Sunday, February 17, 2013

"The Child as a Hero"

"Hansel and Gretel" by:  Alyssa Zell
In real life, children are often seen as week, easily victimized, and in need of constant protection.  In the world of fairy tales, however, children are often viewed as a threat to/means of another character's survival.  Despite the world seeming to be against them, these children rise up and become heroes in their own right.
Just look at “Hansel and Gretel,” and “Little Thumbling.”  In both stories, Famine is running rampant throughout the country; so one parent decides that the children must be abandoned in the forest.  At least one child overhears the conversation and decides to fill his pockets with little white pebbles, which he drops along the way and uses to successfully guide himself and his sibling(s) back to the house.  When the second attempt to return home fails, the children do not give up hope.  Here, the stories begin to differ.  Either way, without any assistance from an adult, the children manage to defeat their enemies, and return home with treasure that keeps the family well fed for the rest of their lives…as far as we know.
Then you have “The Juniper Tree.”  This story is about monetary greed instead of food.  Now, which child is truly the hero of the story can be debated.  While the son is the main focus of the story, it is the daughter who thinks to bury his bones.  This shows that she knows she is currently too young to truly defy her mother, but there is hope for her yet.  The way the story is written, the “Little Sister” can’t be more than five years old.  It takes a lot of bravery and heroism to stand up to a woman like that.
Aside from the actual examples of children being heroes, there is also symbolism and psychological perspectives to idea itself.  Bettelheim, who uses Freud’s school of thought, feels that “Hansel and Gretel” is all about oral fixation and regression.  Instead of fending for themselves in the forest, which would indicate maturity, all the children can think about is returning home, which is indicative of regression.  In a way, the whole story is a rebellion against the mother (step-mother), who has cast them out of the house, therefore denying them nurture.  “The child must learn that if he does not free himself of these [destructive desires], his parents or society will force him to do so against his will, as earlier his mother had stopped nursing the child when she felt the time had come to do so.”  But “the child” at that age is infatuated with the mother.  Keeping in mind the focus on the male child, I present the following quote from Bettelheim:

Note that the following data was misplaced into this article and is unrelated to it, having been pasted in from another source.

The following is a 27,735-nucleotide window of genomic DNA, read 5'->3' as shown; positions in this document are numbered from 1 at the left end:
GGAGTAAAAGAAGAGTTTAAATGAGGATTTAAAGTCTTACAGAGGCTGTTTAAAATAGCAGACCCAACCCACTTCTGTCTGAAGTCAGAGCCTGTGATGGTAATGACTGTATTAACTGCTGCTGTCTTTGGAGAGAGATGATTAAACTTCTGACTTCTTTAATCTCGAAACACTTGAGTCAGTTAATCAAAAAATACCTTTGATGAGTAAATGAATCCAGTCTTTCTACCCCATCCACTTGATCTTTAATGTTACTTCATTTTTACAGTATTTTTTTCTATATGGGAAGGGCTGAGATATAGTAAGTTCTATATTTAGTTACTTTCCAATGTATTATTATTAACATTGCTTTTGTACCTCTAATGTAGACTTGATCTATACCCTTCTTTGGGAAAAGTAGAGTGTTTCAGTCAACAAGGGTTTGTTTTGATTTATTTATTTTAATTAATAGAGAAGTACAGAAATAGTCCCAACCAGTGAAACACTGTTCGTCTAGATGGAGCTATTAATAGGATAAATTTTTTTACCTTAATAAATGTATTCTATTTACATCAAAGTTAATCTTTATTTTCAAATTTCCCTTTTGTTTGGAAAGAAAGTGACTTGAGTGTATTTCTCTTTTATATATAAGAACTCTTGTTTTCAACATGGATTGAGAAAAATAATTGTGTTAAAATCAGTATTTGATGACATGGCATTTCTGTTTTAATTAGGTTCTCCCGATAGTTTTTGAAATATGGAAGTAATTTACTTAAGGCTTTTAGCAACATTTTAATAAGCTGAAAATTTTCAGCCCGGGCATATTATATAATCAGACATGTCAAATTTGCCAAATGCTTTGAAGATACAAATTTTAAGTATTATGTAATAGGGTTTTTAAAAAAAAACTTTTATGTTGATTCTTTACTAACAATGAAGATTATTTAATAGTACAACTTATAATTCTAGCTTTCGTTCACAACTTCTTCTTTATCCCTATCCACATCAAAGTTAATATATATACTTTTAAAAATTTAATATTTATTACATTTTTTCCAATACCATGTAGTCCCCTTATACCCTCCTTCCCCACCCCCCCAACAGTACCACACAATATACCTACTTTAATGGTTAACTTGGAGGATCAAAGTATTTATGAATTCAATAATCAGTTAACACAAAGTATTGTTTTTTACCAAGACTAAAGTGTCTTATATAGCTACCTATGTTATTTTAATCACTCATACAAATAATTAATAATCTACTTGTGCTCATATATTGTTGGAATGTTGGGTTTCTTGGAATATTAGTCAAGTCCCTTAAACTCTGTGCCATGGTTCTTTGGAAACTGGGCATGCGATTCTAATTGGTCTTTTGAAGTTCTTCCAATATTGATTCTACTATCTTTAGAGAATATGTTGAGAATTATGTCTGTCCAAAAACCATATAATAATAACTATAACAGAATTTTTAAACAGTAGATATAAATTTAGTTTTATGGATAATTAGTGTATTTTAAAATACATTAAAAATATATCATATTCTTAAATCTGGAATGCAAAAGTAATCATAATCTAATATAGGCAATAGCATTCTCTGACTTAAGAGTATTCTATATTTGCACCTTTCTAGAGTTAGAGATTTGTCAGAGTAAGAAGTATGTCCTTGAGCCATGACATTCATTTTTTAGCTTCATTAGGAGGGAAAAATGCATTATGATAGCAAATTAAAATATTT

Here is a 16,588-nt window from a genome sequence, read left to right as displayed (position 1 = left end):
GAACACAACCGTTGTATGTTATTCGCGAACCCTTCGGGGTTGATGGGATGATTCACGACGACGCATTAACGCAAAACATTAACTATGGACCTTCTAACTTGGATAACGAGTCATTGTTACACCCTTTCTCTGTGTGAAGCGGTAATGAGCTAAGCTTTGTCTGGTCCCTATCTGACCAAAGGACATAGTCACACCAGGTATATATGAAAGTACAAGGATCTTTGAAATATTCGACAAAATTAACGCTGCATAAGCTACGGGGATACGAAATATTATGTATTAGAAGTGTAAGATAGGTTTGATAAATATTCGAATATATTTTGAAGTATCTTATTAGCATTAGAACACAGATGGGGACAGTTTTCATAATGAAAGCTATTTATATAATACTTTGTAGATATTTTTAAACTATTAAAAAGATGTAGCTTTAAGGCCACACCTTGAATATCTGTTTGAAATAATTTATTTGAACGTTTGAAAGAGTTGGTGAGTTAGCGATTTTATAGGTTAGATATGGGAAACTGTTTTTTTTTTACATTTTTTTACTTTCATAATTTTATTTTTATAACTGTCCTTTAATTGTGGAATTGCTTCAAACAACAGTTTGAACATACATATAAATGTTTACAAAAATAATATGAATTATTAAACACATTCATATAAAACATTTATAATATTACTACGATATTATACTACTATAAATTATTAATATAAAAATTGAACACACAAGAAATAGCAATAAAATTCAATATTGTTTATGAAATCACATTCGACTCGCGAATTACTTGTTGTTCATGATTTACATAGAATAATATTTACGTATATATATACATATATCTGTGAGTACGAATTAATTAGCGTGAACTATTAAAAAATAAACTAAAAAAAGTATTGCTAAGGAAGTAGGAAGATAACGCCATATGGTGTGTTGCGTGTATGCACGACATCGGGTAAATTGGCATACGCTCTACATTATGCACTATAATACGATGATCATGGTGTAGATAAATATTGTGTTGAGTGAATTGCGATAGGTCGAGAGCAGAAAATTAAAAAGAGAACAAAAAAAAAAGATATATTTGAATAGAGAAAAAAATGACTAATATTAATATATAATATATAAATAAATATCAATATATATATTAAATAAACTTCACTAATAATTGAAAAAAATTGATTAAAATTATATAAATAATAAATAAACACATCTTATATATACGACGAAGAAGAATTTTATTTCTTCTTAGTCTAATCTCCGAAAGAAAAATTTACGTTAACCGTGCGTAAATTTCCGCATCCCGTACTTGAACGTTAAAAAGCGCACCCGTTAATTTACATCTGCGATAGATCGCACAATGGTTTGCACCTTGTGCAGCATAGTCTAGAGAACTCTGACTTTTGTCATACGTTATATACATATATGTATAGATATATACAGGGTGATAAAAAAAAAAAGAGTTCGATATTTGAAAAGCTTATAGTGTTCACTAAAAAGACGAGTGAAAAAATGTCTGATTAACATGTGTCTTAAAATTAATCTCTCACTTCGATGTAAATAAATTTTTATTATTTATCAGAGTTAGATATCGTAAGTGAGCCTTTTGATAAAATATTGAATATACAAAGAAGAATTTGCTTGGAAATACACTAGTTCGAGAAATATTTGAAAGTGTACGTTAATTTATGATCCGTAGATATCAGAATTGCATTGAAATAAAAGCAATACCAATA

“Having overcome his oedipal difficulties, mastered his oral anxieties, sublimated those of his cravings which cannot be satisfied realistically, and learned that wishful thinking has to be replaced by intelligent action, the child is ready to live happily again with his parents.”
Thus, the children have matured and are ready to rejoin their father in order to live “happily ever after.”
            Bettelheim’s point of view takes away Hansel and Gretel’s triumph over the witch and turns it into hate towards the mother figure.  Just because Freud, and possibly Bettelheim, had mommy issues doesn’t mean that fairy tales have to revolve around such ideas.  For me, the most important part of “the child as a hero” is the fact that children can be heroes, they can succeed!  That is the point that renews a little bit of my faith in humanity…                        Now, if only we could get the world to listen to children a little more often.

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